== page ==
Weekend Update January 9

By Everett Millman, head content writer at Gainesville Coins, a leading gold and silver distributor.

ABSRACT: After the prolonged losing streak for U.S. stocks extended into this week, the equity markets turned around by midweek and wiped out their steep losses to begin 2015. The precious metals surged in response to stock market weakness on Monday and Tuesday, yet were steady even as paper assets recovered and Treasuries eased by week’s end.


Data-Driven? Another Broken Promise

On Wednesday, the minutes from December’s meeting of the Federal Reserve Open Market Committee (FOMC) had the rather predictable effect of bolstering the stock markets in the U.S., which had–equally predictably–plunged in back-to-back sessions leading up to the release of the meeting minutes. With a solid retail showing this holiday season and seemingly ever-improving economic conditions Stateside, it would appear the markets became antsy ahead of the FOMC transcript. Perhaps market participants expected the Fed to take its most hawkish position on monetary policy since the financial crisis. With the available data, you can’t blame them for thinking so.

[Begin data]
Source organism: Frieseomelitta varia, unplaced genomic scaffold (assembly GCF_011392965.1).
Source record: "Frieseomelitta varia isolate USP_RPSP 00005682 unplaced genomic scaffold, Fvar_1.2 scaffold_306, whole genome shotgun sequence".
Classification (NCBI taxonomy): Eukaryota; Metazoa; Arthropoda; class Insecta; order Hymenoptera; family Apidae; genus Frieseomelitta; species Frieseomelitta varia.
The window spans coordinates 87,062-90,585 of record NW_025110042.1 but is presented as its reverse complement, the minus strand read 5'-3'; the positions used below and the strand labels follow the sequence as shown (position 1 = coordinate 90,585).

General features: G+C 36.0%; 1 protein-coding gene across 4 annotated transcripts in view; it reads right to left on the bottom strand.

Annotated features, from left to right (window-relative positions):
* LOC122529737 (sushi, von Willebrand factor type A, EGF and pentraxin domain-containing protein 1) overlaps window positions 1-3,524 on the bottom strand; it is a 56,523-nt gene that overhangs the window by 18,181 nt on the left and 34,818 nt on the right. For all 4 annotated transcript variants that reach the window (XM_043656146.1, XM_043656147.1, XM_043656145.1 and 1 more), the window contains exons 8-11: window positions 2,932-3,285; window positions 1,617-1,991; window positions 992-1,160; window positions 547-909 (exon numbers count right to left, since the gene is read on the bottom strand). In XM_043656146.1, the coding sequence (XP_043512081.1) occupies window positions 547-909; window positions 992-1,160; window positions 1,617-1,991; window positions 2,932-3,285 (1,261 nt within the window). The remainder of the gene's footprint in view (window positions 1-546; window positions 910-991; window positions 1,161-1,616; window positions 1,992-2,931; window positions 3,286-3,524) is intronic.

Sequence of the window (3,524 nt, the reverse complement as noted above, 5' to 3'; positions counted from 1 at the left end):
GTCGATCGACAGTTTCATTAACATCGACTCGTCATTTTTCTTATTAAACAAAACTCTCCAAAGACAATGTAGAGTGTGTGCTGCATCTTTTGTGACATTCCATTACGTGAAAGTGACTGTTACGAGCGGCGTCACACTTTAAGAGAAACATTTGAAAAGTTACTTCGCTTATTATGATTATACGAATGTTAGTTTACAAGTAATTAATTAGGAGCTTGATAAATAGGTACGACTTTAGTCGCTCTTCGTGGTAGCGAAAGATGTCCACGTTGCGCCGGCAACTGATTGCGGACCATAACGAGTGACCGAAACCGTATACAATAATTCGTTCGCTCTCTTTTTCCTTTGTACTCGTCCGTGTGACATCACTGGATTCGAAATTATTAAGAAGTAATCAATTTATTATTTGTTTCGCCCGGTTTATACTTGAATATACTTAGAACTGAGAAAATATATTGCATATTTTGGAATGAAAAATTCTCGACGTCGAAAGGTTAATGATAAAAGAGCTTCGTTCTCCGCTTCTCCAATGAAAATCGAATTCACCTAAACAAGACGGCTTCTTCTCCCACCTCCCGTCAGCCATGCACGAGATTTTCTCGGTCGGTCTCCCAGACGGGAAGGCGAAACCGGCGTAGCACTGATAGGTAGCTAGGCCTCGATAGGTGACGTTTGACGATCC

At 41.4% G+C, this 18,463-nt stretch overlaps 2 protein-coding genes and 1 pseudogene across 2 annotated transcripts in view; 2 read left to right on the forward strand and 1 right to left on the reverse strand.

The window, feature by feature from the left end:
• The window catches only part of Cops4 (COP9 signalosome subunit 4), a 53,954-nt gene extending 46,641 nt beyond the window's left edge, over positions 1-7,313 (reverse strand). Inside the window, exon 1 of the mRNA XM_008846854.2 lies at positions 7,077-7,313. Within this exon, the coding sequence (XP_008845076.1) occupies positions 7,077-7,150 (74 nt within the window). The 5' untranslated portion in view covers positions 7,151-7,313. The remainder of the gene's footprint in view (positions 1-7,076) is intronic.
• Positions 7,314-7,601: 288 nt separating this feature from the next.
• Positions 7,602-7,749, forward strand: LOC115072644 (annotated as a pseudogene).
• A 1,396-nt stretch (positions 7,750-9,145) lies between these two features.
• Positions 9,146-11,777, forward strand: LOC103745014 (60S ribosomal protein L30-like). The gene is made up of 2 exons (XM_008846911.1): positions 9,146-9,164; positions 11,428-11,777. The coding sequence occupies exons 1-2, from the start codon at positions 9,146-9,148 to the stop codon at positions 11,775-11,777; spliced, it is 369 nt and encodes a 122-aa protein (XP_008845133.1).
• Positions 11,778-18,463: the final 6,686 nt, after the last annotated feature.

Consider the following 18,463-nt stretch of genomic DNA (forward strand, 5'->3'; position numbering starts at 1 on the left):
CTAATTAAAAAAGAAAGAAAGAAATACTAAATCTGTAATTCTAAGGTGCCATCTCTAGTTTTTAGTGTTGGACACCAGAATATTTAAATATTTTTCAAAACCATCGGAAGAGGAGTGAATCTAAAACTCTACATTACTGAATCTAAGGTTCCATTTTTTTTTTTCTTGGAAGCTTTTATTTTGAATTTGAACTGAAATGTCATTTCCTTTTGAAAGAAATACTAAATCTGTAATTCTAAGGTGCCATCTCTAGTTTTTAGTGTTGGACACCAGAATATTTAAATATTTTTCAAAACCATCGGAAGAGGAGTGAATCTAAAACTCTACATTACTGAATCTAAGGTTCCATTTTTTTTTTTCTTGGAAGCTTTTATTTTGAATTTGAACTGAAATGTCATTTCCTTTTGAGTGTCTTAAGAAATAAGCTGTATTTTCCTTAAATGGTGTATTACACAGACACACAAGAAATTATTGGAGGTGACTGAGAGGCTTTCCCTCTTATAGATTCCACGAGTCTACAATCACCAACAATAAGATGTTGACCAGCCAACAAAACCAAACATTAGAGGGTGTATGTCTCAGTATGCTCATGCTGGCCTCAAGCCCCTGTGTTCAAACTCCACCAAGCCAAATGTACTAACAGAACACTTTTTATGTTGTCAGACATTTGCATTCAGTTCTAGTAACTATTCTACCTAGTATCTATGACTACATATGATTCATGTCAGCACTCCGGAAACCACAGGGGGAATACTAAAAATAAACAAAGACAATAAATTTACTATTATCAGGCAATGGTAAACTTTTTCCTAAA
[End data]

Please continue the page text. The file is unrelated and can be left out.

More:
But, of course, the meeting minutes revealed not a hawkish Fed, but one that doesn’t anticipate the first interest rate hike to come before April. The dovish tenor of this committee consensus aside–and Wall Street eats up anything remotely dovish–this flies in the face of Chair Yellen’s concern that the FOMC ought to be careful not to feed the markets calendar-based forward guidance. The last time the Fed raised rates, about a decade ago, it was very clear about the timing and nature of its incremental increases to the federal funds rate. Consequently, speculators were able to game the markets ahead of Fed announcements.